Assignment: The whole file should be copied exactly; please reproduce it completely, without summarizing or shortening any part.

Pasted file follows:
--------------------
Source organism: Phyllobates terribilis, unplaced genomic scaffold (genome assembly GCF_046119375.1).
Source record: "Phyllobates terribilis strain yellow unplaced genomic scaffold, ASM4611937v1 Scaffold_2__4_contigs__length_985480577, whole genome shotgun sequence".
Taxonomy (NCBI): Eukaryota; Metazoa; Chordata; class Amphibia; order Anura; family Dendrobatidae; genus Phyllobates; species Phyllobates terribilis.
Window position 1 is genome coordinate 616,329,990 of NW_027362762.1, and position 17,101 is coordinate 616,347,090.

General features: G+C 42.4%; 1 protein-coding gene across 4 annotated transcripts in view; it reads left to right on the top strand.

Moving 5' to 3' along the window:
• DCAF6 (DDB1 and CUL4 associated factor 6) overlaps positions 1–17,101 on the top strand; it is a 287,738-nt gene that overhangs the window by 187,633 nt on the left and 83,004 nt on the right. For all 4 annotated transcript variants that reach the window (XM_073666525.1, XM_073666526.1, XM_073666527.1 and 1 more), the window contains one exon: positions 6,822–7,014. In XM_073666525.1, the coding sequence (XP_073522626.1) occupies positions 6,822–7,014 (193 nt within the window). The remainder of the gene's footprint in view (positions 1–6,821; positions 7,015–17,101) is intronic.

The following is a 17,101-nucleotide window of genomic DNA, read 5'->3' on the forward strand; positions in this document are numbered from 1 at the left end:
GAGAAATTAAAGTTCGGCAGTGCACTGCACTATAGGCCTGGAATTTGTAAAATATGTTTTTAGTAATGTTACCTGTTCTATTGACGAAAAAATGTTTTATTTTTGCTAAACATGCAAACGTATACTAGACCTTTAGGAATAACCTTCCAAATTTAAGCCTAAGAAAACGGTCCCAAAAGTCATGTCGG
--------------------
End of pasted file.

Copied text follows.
Source organism: Phyllobates terribilis, unplaced genomic scaffold (genome assembly GCF_046119375.1).
Source record: "Phyllobates terribilis strain yellow unplaced genomic scaffold, ASM4611937v1 Scaffold_2__4_contigs__length_985480577, whole genome shotgun sequence".
Taxonomy (NCBI): Eukaryota; Metazoa; Chordata; class Amphibia; order Anura; family Dendrobatidae; genus Phyllobates; species Phyllobates terribilis.
Window position 1 is genome coordinate 616,329,990 of NW_027362762.1, and position 17,101 is coordinate 616,347,090.

General features: G+C 42.4%; 1 protein-coding gene across 4 annotated transcripts in view; it reads left to right on the top strand.

Moving 5' to 3' along the window:
• DCAF6 (DDB1 and CUL4 associated factor 6) overlaps positions 1–17,101 on the top strand; it is a 287,738-nt gene that overhangs the window by 187,633 nt on the left and 83,004 nt on the right. For all 4 annotated transcript variants that reach the window (XM_073666525.1, XM_073666526.1, XM_073666527.1 and 1 more), the window contains one exon: positions 6,822–7,014. In XM_073666525.1, the coding sequence (XP_073522626.1) occupies positions 6,822–7,014 (193 nt within the window). The remainder of the gene's footprint in view (positions 1–6,821; positions 7,015–17,101) is intronic.

The following is a 17,101-nucleotide window of genomic DNA, read 5'->3' on the forward strand; positions in this document are numbered from 1 at the left end:
GAGAAATTAAAGTTCGGCAGTGCACTGCACTATAGGCCTGGAATTTGTAAAATATGTTTTTAGTAATGTTACCTGTTCTATTGACGAAAAAATGTTTTATTTTTGCTAAACATGCAAACGTATACTAGACCTTTAGGAATAACCTTCCAAATTTAAGCCTAAGAAAACGGTCCCAAAAGTCATGTCGG